Got a big interview where you’ll be applying as a SVP/VP Treasury? Don’t sweat it! Here you can find some of the most often asked SVP/VP Treasury interview questions as well as some examples of how to answer. Read on!
What experience do you have (if any) as a SVP/VP Treasury?
A straightforward question that requires an honest answer – list experience you have as it pertains to the position you’re applying for. Of course, on the off chance you don’t have any experience in the role, plan ahead and have some examples of tangentially related experience. In this way, you can turn a simple ‘no’ into an opportunity to demonstrate your awareness of related skillsets.
While my experience with x is limited, while working under y at my last job I really got to learn the ropes about z
Things are changing quickly in our industry. What do you feel are the biggest challenges within the role of SVP/VP Treasury?
There are a variety of ways to answer this one. AI, automation, and inexpensive labor are all interesting items to bring up. No matter what you answer here, do some research ahead of time and be sure you can back up your answer.
Its hard to know for sure with industry factors such as x and y changing so many things – all I can say is that Im excited for the challenges that come with that
How do you minimize the risk for errors in your work?
While we all make mistakes, accountants can afford no such luxury. Here, your interviewer isn’t looking for some superhuman form of error free workmanship. What they’re looking for here is some sort of system of checks and balances.
While it may sound funny, Ive developed my own system for quality control that I call the x – its never let me down yet!
Describe a situation you needed to use data to prove a point?
What’s being asked for here is an example of when you were able to prove a point by providing truth through the data. The key to answering this question is focusing on the outcome of data you furnished – and why it mattered.
Our department had been struggling for years, but by clearly illustrating the relationship between x and y, we corrected and showed record improvements in the next quarter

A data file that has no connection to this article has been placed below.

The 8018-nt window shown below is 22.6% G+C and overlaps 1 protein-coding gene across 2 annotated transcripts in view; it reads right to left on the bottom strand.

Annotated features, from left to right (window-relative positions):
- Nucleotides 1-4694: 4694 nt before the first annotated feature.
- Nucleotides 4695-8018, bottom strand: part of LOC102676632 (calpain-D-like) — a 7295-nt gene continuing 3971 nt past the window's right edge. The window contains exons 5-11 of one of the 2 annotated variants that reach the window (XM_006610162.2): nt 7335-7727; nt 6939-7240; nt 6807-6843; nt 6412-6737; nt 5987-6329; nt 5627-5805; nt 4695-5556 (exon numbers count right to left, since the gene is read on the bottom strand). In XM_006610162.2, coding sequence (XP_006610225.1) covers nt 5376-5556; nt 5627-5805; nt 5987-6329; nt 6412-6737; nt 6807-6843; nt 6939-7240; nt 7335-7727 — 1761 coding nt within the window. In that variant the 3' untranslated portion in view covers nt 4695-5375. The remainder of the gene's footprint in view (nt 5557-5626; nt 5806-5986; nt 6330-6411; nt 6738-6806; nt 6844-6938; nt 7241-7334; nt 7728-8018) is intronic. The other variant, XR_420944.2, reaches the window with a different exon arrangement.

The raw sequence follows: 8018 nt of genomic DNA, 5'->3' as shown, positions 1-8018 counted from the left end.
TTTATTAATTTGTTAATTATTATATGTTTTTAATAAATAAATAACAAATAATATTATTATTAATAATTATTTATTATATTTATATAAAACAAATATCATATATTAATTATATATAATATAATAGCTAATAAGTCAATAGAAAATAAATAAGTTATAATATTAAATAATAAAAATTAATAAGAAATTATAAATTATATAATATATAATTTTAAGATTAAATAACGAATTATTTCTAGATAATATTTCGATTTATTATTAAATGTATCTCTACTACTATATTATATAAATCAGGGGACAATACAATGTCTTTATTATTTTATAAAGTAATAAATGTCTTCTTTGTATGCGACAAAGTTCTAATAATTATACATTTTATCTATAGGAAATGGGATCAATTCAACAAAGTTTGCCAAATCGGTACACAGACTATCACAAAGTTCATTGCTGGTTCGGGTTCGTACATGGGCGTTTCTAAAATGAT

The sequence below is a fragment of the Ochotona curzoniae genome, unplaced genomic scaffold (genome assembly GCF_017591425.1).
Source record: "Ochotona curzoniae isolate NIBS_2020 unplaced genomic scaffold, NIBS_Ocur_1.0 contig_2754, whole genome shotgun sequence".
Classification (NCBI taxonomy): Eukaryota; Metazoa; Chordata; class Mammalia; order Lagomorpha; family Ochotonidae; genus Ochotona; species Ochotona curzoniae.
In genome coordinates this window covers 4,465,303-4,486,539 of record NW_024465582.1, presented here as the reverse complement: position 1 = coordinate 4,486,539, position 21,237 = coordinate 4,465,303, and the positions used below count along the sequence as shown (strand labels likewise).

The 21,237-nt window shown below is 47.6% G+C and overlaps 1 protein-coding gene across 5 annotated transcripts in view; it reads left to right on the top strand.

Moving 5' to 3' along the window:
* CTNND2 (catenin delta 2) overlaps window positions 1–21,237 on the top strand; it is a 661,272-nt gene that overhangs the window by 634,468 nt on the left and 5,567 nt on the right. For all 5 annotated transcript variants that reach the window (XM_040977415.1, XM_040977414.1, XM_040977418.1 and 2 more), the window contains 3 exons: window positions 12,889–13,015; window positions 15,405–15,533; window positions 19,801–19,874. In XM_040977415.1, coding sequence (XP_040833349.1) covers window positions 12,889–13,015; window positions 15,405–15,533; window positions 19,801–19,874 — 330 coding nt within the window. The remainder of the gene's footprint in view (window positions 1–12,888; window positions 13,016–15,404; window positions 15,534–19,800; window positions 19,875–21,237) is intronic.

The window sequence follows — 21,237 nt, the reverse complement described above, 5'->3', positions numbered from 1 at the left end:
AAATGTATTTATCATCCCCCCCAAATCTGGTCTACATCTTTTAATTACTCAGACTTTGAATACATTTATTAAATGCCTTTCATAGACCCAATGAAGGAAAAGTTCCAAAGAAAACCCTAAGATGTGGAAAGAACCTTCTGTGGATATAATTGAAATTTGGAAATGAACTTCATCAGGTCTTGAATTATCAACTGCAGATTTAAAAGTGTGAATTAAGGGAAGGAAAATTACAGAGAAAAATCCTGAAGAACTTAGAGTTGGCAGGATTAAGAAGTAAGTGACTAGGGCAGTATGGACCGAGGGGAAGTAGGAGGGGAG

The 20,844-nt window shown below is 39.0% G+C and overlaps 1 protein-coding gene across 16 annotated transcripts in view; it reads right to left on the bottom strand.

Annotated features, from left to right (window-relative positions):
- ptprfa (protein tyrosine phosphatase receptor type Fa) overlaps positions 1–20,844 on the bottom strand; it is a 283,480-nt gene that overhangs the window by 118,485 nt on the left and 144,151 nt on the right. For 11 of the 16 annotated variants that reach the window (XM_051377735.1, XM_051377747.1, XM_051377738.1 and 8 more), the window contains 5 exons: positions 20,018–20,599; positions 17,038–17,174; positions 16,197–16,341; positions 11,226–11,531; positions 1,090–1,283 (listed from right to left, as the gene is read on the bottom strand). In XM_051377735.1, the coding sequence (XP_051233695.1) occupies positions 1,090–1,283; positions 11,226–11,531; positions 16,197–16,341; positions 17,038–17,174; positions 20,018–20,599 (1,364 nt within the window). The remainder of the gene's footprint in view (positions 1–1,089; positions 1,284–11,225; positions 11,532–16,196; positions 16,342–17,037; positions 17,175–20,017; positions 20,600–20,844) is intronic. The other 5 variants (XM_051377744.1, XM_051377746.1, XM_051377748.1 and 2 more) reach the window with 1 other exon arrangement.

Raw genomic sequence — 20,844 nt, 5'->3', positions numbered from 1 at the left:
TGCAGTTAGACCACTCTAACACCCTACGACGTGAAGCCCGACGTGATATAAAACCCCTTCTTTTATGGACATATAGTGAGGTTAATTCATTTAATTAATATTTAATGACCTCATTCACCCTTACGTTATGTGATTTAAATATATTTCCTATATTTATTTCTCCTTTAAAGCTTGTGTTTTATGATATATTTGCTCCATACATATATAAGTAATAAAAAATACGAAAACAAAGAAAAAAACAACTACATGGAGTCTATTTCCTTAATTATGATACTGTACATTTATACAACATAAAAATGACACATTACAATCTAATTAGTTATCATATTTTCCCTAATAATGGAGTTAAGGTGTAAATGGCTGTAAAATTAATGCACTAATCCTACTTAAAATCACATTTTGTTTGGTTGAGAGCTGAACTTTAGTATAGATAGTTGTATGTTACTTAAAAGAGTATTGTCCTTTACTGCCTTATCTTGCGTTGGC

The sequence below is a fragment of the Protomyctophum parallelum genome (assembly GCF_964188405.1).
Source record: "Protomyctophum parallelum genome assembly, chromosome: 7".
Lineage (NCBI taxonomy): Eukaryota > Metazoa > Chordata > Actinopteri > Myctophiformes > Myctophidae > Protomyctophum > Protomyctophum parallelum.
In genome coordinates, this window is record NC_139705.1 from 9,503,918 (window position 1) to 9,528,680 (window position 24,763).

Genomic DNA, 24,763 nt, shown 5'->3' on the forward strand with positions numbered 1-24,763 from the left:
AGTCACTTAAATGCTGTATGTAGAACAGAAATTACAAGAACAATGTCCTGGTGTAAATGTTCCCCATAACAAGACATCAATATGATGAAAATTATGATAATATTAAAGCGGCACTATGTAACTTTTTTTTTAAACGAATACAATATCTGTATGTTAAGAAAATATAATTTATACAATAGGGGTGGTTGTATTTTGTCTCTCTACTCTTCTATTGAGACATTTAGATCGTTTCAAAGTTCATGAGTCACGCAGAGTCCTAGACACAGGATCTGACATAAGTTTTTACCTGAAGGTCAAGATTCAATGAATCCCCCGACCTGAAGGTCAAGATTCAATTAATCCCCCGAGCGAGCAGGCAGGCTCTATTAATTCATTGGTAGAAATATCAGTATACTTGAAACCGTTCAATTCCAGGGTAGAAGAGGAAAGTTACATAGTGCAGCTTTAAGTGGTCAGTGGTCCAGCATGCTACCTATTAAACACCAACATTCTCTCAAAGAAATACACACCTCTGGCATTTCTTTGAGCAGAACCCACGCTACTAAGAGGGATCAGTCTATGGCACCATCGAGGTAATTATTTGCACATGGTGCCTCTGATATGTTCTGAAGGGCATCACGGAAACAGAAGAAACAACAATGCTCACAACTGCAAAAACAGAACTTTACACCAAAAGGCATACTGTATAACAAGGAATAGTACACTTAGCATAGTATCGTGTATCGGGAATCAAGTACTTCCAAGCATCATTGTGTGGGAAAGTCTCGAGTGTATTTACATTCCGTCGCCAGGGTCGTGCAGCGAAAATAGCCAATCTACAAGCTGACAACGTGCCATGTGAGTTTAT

Tell me about a time when you received difficult feedback. How did you react?
One of the most difficult things to dispense – and receive – is critique of work. Anyone who has spent enough time in this industry realizes that human error is part of the job, and no one is perfect. What you’re going to want to do here is be sure to let the interviewer know what you did in reaction to this feedback. How accountable were the parties involved? Your ability to navigate though difficult situations will place you high on just about any accounting employer’s list.
No one likes these situations, but Ive found that dealing with it factually and without predjudice tends to be the best approach
Would those that know you describe you as a detail oriented person? Why might they describe you that way?
The devil is in the details – and even more so with accounting! You’d be hard pressed to find any job in the accounting & finance industry where being detail oriented isn’t a major requirement. Once again, saying it is one thing, being able to prove it is another.
By ensuring that x and y were carefully reviewed, the organization was able to save immensely on z
Which accounting specific software are you familiar with?
Every modern accounting practice will require some level of proficiency when it comes to software. In the event that you don’t have experience with popular software, familiarize yourself with industry standards ahead of time. Take some time to ensure you are able to to name popular applications, and have a solid idea of their purpose.
The bulk of my experience lies with the x platform, but Im fascinated with some of what the y system is capable of
Regarding culture, what environment do you feel you do your best work in?
Every company wants to find the perfect culture match for their organization. Many studies prove that hiring for culture first and ability second yields far superior results. You’ll want to be careful here, indicating that you are able to thrive in a variety of work enviornments.
I succeed when given clear expectations of me and my team, and find a balance of working individually as well as alongside a team is when Im most content
Why are you leaving your last financial industry / accounting position?
An innocent question, but deadly if answered improperly. Your desire for better compensation or venting about the ‘terrible leadership’ at your last job may leave your interviewer with the wrong impression of you. Even if you were subject to downsizing or let go for other reasons, keep it short and concise, and avoid drama regardless of how tempting it may be.
My last position came to an end rather organically, and its now time to seek new opportunities